The market of dietary supplements is exponentially increasing in recent years. To gain an edge over the competition, new dietary supplements efficacy and safety need to be scientifically proven. In agreement with European Food Safety Agency (ESFA) recommendations and the 3R principle, Mérieux NutriSciences applies in vitro workflow to evaluate new dietary supplements efficacy and safety, starting from the impact of the digestive process on the formulation to its efficacy on target tissues or organs. This approach is time and costs effective, and it provides a useful tool to valorise novel dietary supplements.
Dietary supplements, ranging from isolated nutrients to processed products, are defined as foods, or part of foods, providing medical and health benefits such as the prevention and treatment of chronic health issues. Since numerous pathologies are directly or indirectly related to bad diet habits, people tried to improve their quality of life either modifying their diet or integrating it with dietary supplements. As a consequence, the nutraceutical market and related R&D increased. To gain a significant commercial edge over the competition in this crowded market, dietary supplements’ efficacy and safety need to be scientifically proven, with data coming from solid, reliable and recognized methods.
Considering the complexity of biological processes such as digestion, intestinal absorption and active principle/s efficacy at the target tissue/organ/apparatus, in vivo approaches still represent the gold standard. However, these models are characterized by high intrinsic variability, significant investments, no success guarantee without preliminary information. To overcome such limitations, and in compliance with EFSA indications and the 3Rs principle (Replacement, Reduction and Refinement), several in vitro models have been proposed to explore the digestive process impact on dietary supplements, their intestinal absorption, and, ultimately, their efficacy and safety. In vitro models ensure lower variability, higher repeatability and the possibility to investigate the mode of action of a formulation down to a molecular level. Moreover, they allow to run multiple experiments in parallel under controlled conditions, making them suitable for reliable high-throughput screening analysis, saving time and costs.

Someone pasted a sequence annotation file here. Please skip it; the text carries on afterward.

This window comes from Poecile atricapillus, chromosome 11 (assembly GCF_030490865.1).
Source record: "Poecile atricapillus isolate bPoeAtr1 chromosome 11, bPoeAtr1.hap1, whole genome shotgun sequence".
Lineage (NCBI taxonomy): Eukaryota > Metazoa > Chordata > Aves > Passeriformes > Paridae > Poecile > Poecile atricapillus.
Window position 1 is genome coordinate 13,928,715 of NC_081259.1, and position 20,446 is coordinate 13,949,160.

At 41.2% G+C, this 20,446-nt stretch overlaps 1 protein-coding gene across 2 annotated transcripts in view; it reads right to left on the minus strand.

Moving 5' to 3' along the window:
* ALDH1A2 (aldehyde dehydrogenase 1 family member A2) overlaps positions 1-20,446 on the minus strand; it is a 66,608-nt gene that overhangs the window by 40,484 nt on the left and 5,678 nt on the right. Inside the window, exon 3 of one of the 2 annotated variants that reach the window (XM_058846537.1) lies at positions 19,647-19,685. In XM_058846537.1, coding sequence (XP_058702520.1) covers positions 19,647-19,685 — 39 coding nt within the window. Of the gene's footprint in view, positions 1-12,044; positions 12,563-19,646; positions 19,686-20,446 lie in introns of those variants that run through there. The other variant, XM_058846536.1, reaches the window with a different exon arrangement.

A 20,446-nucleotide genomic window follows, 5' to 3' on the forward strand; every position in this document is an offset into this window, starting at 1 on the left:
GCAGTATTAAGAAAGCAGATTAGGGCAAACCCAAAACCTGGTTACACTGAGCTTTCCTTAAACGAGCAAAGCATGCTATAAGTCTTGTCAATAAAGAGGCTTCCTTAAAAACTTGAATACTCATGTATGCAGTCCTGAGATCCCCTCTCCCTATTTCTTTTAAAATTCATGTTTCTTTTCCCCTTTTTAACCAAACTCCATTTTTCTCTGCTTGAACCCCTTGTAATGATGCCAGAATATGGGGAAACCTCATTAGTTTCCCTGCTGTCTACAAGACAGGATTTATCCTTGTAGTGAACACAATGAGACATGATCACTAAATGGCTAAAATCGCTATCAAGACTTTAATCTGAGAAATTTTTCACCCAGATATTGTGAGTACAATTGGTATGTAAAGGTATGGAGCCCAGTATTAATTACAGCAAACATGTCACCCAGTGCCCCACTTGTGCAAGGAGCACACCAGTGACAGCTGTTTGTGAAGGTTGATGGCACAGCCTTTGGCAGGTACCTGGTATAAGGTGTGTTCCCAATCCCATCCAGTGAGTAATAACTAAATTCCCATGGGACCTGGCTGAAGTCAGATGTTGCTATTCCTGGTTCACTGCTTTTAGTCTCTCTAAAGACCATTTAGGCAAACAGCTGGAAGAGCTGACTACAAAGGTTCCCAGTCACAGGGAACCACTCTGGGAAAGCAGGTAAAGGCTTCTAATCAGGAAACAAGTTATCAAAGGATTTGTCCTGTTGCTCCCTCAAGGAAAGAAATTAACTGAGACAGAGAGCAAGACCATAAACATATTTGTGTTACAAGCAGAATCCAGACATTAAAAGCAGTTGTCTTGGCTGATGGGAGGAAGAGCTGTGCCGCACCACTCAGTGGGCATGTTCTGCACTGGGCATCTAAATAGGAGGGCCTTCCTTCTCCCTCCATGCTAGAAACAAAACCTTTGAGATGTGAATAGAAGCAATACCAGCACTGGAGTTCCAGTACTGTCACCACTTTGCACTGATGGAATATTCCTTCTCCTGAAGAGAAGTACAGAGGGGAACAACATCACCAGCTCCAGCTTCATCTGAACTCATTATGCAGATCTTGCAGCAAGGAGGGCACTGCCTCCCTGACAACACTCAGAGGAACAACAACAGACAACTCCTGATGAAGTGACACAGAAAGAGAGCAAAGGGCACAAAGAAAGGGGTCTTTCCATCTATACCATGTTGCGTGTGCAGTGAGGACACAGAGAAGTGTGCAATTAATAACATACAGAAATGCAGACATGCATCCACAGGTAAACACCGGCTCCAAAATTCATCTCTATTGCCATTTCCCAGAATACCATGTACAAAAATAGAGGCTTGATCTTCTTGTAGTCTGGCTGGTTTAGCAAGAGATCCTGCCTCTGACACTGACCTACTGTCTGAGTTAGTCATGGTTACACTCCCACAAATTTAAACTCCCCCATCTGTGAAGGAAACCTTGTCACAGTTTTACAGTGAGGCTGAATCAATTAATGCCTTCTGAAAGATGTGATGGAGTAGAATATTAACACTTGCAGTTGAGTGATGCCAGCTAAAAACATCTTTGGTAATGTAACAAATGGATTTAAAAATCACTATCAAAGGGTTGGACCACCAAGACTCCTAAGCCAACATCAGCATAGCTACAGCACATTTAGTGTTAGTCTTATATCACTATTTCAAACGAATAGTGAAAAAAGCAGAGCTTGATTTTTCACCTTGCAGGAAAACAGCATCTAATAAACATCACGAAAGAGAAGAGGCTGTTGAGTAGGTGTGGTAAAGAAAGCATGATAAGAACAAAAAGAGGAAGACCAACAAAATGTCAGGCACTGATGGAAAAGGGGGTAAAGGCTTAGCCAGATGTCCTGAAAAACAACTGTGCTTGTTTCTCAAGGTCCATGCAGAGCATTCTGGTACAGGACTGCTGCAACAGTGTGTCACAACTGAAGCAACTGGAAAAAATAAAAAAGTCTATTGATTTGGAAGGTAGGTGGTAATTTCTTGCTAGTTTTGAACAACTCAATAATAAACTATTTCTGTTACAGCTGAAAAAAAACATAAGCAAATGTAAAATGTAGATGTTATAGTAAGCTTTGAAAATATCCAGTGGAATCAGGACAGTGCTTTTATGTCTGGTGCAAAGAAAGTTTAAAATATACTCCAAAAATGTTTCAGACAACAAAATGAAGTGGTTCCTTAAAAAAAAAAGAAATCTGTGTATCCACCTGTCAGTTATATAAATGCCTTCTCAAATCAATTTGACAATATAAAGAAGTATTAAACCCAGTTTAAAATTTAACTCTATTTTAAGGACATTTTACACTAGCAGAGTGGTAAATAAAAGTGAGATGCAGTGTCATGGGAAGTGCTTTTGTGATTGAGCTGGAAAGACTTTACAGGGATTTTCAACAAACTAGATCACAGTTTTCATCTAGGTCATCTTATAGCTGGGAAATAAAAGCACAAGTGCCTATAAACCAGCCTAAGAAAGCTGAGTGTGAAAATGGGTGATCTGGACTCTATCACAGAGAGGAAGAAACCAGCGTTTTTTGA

To support companies in valorizing their products both scientifically and commercially, Mérieux NutriSciences has a set of powerful and reliable in vitro models, such as a coupled in vitro model of digestive process and intestinal absorption, and tissue/organ/apparatus specific efficacy and safety in vitro assays.
Where do dietary supplements go?
Regarding dietary supplements, nowadays the major concerns are related to low bioaccessibility and bioavailability, and poor stability during digestive process. Different pharmaceutical forms (i.e., tablets, capsule, etc.) could also affect the efficacy of dietary supplements, as highlighted by recent studies that show half of the tested dietary supplements in tablet form completely excreted without releasing their active principle/s. To investigate dietary supplements’ stability during the digestive process as well as their ability to release active principle/s for intestinal absorption (i.e., bioaccessibility), an in vitro human digestive model was developed to simulate the main typical features of human digestion physiology (i.e., compartmentalization, digestive fluids composition, transition time, volumetric ratio between digestive fluid, etc.). The digestion model ensures (i) high flexibility since different physiological conditions (i.e., adults versus kids and fed versus starved) could be simulated by carefully tweaking the digestion parameter, and (ii) it allows for a compartment (i.e., mouth, stomach and small intestine)-level analytical detail of the digestive process impact on dietary supplements.